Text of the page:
Class of 1976
It’s amazing enough for any high school track and field athlete to have earned an Olympic Team USA berth in the modern era of the sport. It’s quite another thing to go on and actually win an Olympic medal as a prep. But that’s what Dwayne Evans did when he rocked the T&F world in 1976, claiming the 200m bronze in the Montreal Games with a 20.43. No American schoolboy has medaled in an Olympic track and field event since.
Success came quickly for the Arizona-born and raised Evans and being part of a great program was a big part of it. He helped lead South Mountain HS out of Phoenix to three state team titles in T&F from 1974-76. As a soph, he clocked a windy 9.5 100y and 21.4 for the 220. Then in ’75 as a junior, Evans swept the state 100y (legal 9.5) and 220y, then won the AAU Junior 200m at 20.9 (also running 10.5 100m). He even got to run in an international USA-USSR dual meet, taking 2nd in the 200. Still, he couldn’t know what awaited him his senior year.
Evans improved his 100y to 9.44, repeated his state 100/220 double, got his 100m down to a hand-timed 10.1 – and kept inching his 200s deeper in the sub-21 range. He qualified for the 1976 Olympic Trials and, despite being just 17 years old, he didn’t blink. In the final, he blazed a HSR 20.22 to take 2nd behind Millard Hampton. He was going to Montreal! Evans was just as consistent when he got to the Games, moving through each round and in the final completing his amazing senior year with the above-mentioned medal performance. He was named the 1976 Track and Field News Athlete of the Year.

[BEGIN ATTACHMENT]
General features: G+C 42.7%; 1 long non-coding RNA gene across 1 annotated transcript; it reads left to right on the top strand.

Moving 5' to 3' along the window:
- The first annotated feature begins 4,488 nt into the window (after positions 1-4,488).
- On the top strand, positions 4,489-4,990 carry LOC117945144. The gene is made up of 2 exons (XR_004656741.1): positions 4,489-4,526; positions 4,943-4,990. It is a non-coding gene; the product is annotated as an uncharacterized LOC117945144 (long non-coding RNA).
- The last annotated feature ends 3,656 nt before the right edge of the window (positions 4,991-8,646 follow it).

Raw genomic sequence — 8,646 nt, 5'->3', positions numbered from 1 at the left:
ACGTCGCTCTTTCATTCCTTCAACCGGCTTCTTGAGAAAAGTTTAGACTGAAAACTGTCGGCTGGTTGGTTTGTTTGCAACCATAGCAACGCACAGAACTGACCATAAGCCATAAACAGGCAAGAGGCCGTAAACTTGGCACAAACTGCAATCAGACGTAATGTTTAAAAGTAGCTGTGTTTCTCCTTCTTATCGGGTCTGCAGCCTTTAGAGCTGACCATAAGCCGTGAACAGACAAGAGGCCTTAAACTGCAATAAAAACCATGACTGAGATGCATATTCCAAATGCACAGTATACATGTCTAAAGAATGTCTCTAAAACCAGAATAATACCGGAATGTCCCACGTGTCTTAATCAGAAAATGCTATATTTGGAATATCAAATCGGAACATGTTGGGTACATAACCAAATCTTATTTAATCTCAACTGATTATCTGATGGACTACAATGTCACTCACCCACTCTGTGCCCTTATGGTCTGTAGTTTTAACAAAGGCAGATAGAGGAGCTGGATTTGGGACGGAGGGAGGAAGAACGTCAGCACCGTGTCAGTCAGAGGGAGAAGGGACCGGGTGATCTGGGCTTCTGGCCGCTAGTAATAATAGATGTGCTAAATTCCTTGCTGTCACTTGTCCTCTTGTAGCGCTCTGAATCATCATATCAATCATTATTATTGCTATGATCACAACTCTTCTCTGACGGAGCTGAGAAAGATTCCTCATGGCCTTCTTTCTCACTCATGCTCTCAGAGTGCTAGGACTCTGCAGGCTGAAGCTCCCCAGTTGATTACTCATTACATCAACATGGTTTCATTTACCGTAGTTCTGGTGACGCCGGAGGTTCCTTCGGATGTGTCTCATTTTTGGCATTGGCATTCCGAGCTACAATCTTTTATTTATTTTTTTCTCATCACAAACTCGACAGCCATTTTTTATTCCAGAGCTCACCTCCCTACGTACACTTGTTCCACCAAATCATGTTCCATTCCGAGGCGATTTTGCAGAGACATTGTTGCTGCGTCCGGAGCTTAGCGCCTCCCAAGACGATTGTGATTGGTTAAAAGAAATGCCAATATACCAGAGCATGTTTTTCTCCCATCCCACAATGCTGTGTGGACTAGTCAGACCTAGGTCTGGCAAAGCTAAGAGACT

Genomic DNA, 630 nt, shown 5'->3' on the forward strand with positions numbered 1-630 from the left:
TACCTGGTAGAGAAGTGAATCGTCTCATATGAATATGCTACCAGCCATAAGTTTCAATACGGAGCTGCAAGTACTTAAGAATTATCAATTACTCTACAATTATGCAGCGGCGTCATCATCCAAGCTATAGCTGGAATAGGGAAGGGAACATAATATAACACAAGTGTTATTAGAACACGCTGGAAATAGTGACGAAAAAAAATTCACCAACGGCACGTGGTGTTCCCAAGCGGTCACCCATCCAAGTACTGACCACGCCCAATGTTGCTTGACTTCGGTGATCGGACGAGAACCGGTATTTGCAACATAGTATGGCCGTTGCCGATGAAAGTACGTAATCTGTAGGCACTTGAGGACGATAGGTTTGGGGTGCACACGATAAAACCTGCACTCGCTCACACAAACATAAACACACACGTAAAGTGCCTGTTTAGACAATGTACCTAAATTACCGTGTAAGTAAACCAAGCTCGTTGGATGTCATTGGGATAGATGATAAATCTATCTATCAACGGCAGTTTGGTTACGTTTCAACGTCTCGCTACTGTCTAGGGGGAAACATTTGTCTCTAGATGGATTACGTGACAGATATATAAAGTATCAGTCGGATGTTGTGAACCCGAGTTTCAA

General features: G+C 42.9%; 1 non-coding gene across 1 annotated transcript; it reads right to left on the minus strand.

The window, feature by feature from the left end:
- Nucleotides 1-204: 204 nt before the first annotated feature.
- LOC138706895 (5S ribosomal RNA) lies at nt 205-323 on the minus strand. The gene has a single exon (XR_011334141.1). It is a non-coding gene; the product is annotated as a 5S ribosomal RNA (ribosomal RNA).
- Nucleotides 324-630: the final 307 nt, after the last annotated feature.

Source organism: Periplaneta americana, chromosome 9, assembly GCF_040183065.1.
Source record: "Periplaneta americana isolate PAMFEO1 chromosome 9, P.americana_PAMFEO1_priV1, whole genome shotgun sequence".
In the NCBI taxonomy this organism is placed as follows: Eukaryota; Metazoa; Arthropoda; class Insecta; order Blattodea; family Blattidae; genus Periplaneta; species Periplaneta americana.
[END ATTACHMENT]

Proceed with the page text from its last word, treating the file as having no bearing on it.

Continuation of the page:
Evans went on to star at Arizona State, helping his team to the 1977 team title and winning the individual 200 crown in 1981. He set the school record at 20.20 and competed for several years after, winning 4×100 gold in 1985 at the World Cup meet and getting his time down to 20.08 in 1987. He now coaches his alma mater at South Mountain.
Photo courtesy of David Kadlubowski.
Did You Know?
Between 1976 and 1987, Dwayne Evans was ranked in the world’s top 10 200-meter runners six times by Track & Field News.